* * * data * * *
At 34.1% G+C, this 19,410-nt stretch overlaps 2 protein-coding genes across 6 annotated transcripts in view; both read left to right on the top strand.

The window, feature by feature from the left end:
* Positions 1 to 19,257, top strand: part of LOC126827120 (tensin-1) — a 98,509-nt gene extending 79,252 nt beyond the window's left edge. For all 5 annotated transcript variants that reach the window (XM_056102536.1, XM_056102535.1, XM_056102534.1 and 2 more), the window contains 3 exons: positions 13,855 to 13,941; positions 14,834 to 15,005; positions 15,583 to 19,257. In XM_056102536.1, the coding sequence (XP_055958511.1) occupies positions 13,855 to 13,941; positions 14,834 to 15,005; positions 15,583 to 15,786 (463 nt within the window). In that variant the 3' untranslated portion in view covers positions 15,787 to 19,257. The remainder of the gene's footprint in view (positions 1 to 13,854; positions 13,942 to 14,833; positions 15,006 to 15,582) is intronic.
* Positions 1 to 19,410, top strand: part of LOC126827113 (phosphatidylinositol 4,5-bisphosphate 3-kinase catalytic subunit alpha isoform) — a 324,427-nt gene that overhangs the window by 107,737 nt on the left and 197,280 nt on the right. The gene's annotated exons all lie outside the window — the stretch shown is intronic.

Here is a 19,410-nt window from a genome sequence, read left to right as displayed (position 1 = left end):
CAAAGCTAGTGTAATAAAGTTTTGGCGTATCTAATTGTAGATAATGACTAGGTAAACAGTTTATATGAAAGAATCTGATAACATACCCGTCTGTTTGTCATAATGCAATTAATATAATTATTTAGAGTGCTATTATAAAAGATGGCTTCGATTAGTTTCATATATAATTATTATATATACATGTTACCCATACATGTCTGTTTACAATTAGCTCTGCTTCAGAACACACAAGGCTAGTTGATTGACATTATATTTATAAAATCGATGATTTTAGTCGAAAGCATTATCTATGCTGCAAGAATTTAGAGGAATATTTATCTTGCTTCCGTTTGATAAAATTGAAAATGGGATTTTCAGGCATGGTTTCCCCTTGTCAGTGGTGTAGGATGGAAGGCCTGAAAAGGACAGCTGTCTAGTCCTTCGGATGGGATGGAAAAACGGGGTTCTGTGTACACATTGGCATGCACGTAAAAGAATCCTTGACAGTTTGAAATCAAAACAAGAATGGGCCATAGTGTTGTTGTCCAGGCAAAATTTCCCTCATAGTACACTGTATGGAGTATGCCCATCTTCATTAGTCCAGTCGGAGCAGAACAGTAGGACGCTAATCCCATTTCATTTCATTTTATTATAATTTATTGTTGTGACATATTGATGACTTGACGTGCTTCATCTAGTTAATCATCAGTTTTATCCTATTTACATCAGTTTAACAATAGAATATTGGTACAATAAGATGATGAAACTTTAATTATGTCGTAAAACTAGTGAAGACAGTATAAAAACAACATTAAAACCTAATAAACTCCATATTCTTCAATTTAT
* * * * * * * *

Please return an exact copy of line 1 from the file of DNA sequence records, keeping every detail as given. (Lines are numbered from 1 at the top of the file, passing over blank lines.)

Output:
At 34.1% G+C, this 19,410-nt stretch overlaps 2 protein-coding genes across 6 annotated transcripts in view; both read left to right on the top strand.